The North Sea accommodates an increasing number of subsea cables that bring ashore the electricity produced by offshore wind farms. These cables generate electromagnetic fields. How does this affect sharks and other marine animals? Wageningen Marine Research is investigating this, both in the field and with experimental set-ups in a lab.
Annemiek Hermans is a biological oceanographer. She has been working as an environmental engineer for consultancy firms for over a decade. Today she combines this work with a PhD at Wageningen University, in collaboration with Wageningen Marine Research. “I noticed a general lack of knowledge about electromagnetic fields in the context of offshore wind energy”, she says. “Through my research, I hope to help close that gap.”
There is much societal debate about the impact of terrestrial wind turbines on human health. At sea, there may also be potential effects. The power cables may affect marine life, for instance, but little is known about this issue. This is not surprising, says Hermans: such research is complicated and touches on various disciplines, from physics to electrical engineering and from physiology to ecology. “In addition, this research is quite costly and difficult to conduct at sea”, she says. “But I felt it was an important topic and I was captivated by it.”
Sharks and rays
The impact of electromagnetic fields on animals has been studied before, but the results have been ambiguous. “This is partly because there is no clear standard for how to research this issue”, says Hermans. “Anecdotal observations have been the main source of information. For example, fishermen report that they do catch flatfish on the east side of a cable, but not on the west side. And from previous research using accoustic tags, there are indications that fish might hesitate to cross cables at certain times. These are all signals that something is going on underwater in the vicinity of those cables.”
Sharks and rays can ‘feel’ the cables underwater. “They have tiny organs in their noses, the so-called ampullae of Lorenzini, which allow them to sense electromagnetism”, says Hermans. “They use this ability to navigate, find their prey, and perhaps it plays a role in reproduction as well. That is why there are concerns: are the electromagnetic fields around power cables in the same order of magnitude as the levels used by sharks? And if so, how does this affect ray and shark behaviour?”
It is not inconceivable that these electromagnetic fields attract – or repel – sharks and rays. “Or perhaps it temporarily confuses their orientation, due to the alternating current”, Hermans speculates. “There are various different theories about this.”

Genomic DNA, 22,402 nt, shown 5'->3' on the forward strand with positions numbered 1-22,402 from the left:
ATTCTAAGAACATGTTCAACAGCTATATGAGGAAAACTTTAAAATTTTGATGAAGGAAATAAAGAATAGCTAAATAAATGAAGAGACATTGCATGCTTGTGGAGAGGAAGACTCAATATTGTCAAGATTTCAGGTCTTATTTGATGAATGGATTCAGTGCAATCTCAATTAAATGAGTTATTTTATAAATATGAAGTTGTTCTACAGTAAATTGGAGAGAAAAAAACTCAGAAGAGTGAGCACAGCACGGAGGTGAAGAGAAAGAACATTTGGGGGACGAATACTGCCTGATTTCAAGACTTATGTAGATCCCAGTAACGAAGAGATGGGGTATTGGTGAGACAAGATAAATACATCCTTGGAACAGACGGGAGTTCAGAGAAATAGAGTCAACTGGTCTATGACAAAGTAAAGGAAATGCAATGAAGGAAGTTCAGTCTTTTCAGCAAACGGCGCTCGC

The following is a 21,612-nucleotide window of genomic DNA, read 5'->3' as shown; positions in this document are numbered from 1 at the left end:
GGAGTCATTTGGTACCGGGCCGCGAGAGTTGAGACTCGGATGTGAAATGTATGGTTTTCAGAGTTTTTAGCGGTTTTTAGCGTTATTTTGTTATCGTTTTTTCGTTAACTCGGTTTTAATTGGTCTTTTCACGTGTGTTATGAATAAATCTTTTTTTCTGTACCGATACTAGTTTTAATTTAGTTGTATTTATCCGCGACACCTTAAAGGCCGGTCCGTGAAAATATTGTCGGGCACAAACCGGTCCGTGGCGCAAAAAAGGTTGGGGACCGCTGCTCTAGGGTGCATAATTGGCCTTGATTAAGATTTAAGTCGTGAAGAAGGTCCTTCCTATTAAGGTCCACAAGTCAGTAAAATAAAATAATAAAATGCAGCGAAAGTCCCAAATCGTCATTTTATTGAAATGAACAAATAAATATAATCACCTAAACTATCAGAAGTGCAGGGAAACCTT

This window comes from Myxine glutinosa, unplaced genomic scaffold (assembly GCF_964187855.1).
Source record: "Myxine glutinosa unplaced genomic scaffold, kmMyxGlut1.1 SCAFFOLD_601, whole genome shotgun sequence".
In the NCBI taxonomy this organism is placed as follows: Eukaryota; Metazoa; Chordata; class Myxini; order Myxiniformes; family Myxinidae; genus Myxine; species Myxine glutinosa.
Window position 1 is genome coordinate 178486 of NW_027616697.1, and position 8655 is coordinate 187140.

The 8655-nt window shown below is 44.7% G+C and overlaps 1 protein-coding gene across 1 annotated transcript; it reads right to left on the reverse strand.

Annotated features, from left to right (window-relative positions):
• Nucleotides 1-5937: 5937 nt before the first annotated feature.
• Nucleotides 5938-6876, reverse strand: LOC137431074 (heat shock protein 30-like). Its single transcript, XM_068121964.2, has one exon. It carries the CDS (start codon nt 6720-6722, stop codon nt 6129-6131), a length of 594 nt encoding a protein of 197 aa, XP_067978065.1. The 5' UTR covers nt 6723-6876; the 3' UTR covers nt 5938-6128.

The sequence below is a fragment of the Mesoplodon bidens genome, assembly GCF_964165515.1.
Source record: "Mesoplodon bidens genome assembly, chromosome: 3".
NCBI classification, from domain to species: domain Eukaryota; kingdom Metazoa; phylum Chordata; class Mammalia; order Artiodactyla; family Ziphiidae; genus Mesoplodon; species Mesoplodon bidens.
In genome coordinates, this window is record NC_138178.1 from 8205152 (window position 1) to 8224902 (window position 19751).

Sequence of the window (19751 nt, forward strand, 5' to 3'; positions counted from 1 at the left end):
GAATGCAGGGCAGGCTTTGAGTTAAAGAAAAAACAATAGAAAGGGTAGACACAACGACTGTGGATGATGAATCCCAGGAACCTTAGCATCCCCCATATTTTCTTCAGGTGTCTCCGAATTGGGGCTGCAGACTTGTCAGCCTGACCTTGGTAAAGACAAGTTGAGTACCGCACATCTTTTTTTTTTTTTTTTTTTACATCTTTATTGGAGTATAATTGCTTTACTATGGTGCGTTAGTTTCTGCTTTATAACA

High time to investigate this issue, thought Hermans, who started her PhD project in 2020. “In the first phase of my research, we measured electromagnetic field strengths at sea”, she says. “We used sensors that are located near the power cables coming from the offshore wind turbines at Borssele. And we are currently preparing lab experiments. There is a lab in Scotland, the St Abbs Marine Station, where we houseforty sharks and rays that were caught in the wild.”
The Netherlands Organisation for Applied Scientific Research (TNO) has built a electromagnetic field generator especially for this study, which researchers can use to simulate the situation around an offshore power cable. “Very exciting and complex”, says Hermans. “We can vary the strength and orientation of the field in three dimensions. In a 15 meter long basin we will simulate a gradient comparable to those you can actually find in the seabed, and then we’ll do experiments. For example, we’ll lure the sharks and rays with food to see at which field strength we can observe a change in their behaviour.”
This part of the research will start in the autumn of 2021. Hermans is hesitant to predict the outcomes. “But we do already know that there are electromagnetic fields around the power cables, and that they are within the range that sharks and rays can sense. So I think the concerns are viable.”
Can anything be done to mitigate potential impacts? “You could bury the cables deeper into the seabed”, Hermans replies. “The strength of an electromagnetic field decreases rapidly with increasing distance from the cable. And you could also coordinate cable routes. So instead of spreading them out across the seabed, you could have larger ‘cable streets’ that avoid major migration routes, spawning areas and nurseries for fish.”
Hermans received funding for her PhD research from the Netherlands Organisation for Scientific Research (NWO), within a programme for public-private partnerships. She collaborates not just with researchers from Wageningen University and Marine Research, but also with an energy network operator, a consultancy firm, nature organisations and the Dutch government.
“This is a really nice example of how this kind of research could come about”, notes Hermans. “A nature organisation is concerned about something, the business community says: we want to solve this, an institute says: we know how to do that, and the government invests money and is prepared to adjust its policy to the results. I think this is the research model of the future.”